Balada Injector Malware Is Reportedly Back

Balada Injector malware is reportedly back. One of the most worrying WordPress malware threats is now making a comeback and in the process compromising websites across the internet.

Balada Injector Malware Is Back

Balada Injector Malware Is Back

The Balada Injector malware just as you should know is now alive and kicking, and in the process compromising poorly protected WordPress websites across the internet, as well as making use of them to target visitors, new research has now claimed.

A recent report from researchers at Cybernews claims to have reportedly found a compromised WordPress website during a “routine web monitoring operation”.

How the Affected Website Was Targeted and Attacked

The compromised website in question was apparently targeted by the Balada Injector malware which is a Linux-based backdoor that is used to infiltrate websites via common or otherwise known vulnerabilities in WordPress plugins, themes, and even similar vulnerabilities. The Balada Injector as you should know is known for attacking in “waves” – every month or so therefore, the injector in question would make use of a new domain name, and a new code, which it would then try to add to the code of the WordPress site.

This particular site in question has had seven different instances of malicious code reportedly added and stacked on top of one another. That simply means that the website in question suffered seven “waves” of hacking attacks. This very code, which was added to the very top of the page and would then run before the website loaded, was simply meant to grant the threat actors remote access to infected machines and then redirect visitors to different websites with malvertising campaigns actively running.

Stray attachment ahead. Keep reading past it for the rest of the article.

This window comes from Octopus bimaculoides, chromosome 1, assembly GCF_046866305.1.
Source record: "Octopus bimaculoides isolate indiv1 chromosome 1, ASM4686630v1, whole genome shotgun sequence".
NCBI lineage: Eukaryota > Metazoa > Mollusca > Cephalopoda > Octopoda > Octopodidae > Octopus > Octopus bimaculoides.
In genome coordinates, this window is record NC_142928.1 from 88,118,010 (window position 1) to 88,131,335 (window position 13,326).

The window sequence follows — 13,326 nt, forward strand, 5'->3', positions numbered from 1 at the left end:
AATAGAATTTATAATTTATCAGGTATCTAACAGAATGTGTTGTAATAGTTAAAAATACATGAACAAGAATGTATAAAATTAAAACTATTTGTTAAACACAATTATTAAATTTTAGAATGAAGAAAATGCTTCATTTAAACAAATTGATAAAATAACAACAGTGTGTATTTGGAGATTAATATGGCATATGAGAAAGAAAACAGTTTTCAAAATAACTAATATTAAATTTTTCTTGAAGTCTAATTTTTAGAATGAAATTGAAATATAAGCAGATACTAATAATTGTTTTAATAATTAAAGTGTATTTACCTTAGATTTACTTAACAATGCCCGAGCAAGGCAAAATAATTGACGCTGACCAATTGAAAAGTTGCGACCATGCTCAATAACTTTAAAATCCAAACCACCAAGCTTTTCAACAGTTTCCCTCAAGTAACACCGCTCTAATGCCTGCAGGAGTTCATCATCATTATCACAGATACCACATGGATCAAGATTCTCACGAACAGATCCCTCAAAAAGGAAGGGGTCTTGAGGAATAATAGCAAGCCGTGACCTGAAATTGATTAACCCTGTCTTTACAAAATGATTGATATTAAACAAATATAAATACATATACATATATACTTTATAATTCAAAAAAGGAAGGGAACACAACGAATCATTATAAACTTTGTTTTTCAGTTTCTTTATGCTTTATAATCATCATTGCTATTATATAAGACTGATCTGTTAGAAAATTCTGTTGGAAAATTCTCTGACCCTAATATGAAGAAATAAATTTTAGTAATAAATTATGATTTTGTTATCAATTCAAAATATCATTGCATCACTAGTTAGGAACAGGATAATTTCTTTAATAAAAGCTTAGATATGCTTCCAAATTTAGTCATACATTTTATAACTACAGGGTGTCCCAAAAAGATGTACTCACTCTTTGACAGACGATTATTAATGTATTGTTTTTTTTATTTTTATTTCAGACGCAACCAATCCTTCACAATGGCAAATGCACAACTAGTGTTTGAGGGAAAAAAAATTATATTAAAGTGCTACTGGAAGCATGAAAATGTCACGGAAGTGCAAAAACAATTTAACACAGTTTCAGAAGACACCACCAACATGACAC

How the Researchers Found the Malware

When the researchers in question carrying out the routine check deobfuscated and examined some of the PHP payloads that were found on the compromised website, they got to discover URLs of newly spawned Command & Control (C2) endpoints, as well as subsequent obfuscated JavaScript files, that were used in the operation scheme. A total of five URLs were found by the researchers being accessed to load malicious JavaScript onto exploited websites, the researchers stated.

Good News for Potential Victims

The good news here for potential victims is that the Balada Injector still is not as advanced as it could be. It does not check if compromised websites have had malicious code added prior, and just because of that, instead of just serving the landing page, the website in question then forced the download of a PHP file, which then reportedly raised red flags with the researchers and, at the end of the day, helped to discover the hacking campaign.



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